"At first, there was a sense of mobilization," he says. "They give you a list of five to six people who are important enough, and if we get them, we'll harm Hamas' capability. You can argue with this strategy, but that's the strategy. Slowly but surely, you realize we're unable to hit a specific important person and begin to look for other targets, whom nobody has every heard of, and suddenly we tell ourselves they're also important."

Garbage piles up next to a makeshift tent camp for Palestinians displaced by Israel's air and ground offensive in Nuseirat refugee camp, Gaza, Thursday, June 20, 2024.  (Photo credit: Abdel Kareem Hana/AP Photo  //  Haaretz)

He says: "They justify it with a hundred reasons – 'Maybe that'll deter them, maybe here, maybe there,' and start chasing after this person as though he's the most important target in the world, and in the end, when you blow him up, you say: 'We have no problem that he's now in the house with the entire family,' although there's no indication that the killing of this person really has any military rationale. I felt that what I'm doing is useless. We're just chasing after heads in order to demonstrate some kind of achievement, without any strategy and direction."

In one case, in early November, A. received intelligence to the effect that an assassination target was home with his family and other families. When such intelligence arrives, the military system considers whether the threshold of "collateral damage" is low enough for carrying out the assassination.

About a month after October 7, says A., this policy was very permissive. The house was bombed. After the attack, it turned out that the target was outside and survived, but two women staying there were killed and several other people were wounded. "You feel you're doing something without any military rationale, with a risk of causing very serious harm to people who are undoubtedly innocent, only because you have to demonstrate an achievement."

"In the end, refusal is a political act," sums up A. "Neither I nor anyone else in the army, including the lieutenant general who approves the bombings, is responsible for the policy in Gaza and isn't fighting the war individually. The fighter is the IDF as the emissary of the government, which represents me as an Israeli. The fighter on the ground, the pilot and the person in Home Front Command, everyone's service is politically significant, as is their refusal, which means objecting to what is being done in our name in Gaza. What's being done there is a crime, one reason being its uselessness, and it's personally harming my future as a citizen of this country."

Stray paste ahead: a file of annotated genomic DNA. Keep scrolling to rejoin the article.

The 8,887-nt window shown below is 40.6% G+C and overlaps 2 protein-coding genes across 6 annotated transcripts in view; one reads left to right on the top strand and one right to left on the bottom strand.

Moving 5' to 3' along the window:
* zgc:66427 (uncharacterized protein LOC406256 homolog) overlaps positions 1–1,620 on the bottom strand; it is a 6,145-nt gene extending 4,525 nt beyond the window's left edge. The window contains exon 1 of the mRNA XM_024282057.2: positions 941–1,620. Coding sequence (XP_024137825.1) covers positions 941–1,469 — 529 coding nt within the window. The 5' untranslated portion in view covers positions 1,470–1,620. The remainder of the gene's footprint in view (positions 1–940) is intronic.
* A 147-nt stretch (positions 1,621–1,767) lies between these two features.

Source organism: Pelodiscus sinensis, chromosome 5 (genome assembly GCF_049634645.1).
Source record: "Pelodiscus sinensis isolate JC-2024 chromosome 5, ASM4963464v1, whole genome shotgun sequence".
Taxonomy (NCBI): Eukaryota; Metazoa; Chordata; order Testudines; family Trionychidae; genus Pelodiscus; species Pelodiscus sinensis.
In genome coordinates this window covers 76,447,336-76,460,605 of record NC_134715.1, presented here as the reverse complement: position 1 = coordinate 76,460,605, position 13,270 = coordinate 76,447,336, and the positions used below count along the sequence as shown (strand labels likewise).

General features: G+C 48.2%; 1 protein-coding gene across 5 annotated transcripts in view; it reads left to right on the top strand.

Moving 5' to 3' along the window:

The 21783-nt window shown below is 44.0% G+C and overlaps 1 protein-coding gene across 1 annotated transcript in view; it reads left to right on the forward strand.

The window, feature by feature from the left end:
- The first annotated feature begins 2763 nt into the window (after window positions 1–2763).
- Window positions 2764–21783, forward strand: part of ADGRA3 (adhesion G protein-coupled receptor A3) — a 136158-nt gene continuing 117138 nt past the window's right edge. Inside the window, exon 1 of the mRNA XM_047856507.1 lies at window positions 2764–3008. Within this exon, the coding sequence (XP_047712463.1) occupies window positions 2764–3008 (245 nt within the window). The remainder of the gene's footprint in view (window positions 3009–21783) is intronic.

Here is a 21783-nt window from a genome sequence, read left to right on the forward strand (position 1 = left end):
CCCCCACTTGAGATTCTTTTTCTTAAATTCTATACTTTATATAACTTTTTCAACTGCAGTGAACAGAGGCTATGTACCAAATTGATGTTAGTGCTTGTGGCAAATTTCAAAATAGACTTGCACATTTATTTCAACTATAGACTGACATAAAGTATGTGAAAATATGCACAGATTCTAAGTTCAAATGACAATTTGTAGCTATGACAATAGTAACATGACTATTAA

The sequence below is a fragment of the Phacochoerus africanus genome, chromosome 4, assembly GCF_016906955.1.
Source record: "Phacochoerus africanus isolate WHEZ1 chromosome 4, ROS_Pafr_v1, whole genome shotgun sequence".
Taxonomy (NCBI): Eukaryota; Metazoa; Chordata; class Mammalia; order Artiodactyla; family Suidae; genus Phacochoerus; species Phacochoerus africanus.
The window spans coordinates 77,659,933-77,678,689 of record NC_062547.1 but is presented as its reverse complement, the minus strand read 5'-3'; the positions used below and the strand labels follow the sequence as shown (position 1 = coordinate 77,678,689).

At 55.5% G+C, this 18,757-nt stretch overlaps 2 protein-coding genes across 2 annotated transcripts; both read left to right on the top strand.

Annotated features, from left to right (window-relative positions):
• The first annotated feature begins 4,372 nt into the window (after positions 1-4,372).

The army responded: "The IDF is working to achieve the war's goals, including dismantling Hamas and returning the hostages. Every operational activity is conducted in light of these goals. The open-fire instructions were given to all soldiers as part of their entry into combat. These instructions reflect international law, to which the IDF is obligated.

"The torching of buildings that isn't for essential operational reasons contravenes the army's instructions and IDF ethics. Blowing up and destroying buildings is done by approved and suitable means, and in accordance with the relevant orders.

"Senior sources approve attacking targets in general, and inhabited buildings in particular, in accordance with the General Staff firing policy, while restricting harm to the uninvolved as much as possible. The IDF is committed to international law and acts according to it, attacking military targets only. The IDF also provides warnings prior to attacks in various ways, in an attempt to limit harm to civilians as much as possible. In the event that we receive details about a case that deviates from the orders, the issue will be examined and dealt with accordingly. The IDF takes a severe attitude towards calls to refuse to report for reserve duty, and commanders examine and hanlde every case individually."